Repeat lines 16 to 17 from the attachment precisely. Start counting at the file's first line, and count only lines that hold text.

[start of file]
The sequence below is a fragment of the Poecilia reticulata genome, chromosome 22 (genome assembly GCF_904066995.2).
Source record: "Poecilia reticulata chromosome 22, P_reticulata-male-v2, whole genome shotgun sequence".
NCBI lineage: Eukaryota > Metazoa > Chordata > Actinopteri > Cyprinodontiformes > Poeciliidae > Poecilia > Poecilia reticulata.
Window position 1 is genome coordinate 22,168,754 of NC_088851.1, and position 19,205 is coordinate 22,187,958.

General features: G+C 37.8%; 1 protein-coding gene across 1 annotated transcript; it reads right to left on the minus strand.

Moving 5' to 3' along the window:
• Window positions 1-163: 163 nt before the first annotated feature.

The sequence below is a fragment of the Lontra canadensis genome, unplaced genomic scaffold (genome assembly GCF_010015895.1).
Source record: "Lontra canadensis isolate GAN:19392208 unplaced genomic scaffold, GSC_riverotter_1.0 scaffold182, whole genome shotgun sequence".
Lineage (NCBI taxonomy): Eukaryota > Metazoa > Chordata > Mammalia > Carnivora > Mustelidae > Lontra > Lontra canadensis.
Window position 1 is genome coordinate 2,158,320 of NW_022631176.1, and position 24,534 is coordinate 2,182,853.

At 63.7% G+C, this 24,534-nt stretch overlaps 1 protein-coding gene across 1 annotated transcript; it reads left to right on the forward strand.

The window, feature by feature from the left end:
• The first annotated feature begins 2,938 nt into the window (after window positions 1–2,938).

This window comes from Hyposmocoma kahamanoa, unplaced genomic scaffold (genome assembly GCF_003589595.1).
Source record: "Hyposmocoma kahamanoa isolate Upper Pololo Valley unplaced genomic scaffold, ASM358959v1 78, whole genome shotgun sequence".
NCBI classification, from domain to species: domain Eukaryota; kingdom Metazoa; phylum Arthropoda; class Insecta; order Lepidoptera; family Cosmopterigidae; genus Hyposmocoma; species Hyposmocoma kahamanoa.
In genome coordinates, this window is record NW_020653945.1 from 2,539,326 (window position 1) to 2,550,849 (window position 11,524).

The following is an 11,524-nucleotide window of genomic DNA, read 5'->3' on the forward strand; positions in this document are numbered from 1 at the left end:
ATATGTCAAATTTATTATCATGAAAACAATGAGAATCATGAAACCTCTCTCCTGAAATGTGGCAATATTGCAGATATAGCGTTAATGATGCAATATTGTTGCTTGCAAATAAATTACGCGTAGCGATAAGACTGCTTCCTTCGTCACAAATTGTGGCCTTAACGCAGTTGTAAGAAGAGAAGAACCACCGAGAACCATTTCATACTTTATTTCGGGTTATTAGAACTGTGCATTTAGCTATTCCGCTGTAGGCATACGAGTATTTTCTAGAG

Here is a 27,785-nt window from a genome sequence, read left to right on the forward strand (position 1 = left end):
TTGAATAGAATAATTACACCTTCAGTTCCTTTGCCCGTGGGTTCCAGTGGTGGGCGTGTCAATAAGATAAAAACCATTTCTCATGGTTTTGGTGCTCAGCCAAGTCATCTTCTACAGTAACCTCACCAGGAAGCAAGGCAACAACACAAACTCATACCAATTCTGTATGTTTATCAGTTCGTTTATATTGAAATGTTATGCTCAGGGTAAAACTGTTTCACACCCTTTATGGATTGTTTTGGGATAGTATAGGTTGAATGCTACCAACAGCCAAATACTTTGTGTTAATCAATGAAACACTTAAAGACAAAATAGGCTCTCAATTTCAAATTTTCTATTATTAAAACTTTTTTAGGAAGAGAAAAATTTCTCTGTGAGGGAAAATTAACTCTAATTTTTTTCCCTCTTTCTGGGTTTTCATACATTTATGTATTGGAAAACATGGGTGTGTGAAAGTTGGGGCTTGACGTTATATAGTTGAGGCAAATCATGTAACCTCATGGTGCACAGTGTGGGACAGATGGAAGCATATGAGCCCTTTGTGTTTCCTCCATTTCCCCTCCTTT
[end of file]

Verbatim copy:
Source record: "Hyposmocoma kahamanoa isolate Upper Pololo Valley unplaced genomic scaffold, ASM358959v1 78, whole genome shotgun sequence".
NCBI classification, from domain to species: domain Eukaryota; kingdom Metazoa; phylum Arthropoda; class Insecta; order Lepidoptera; family Cosmopterigidae; genus Hyposmocoma; species Hyposmocoma kahamanoa.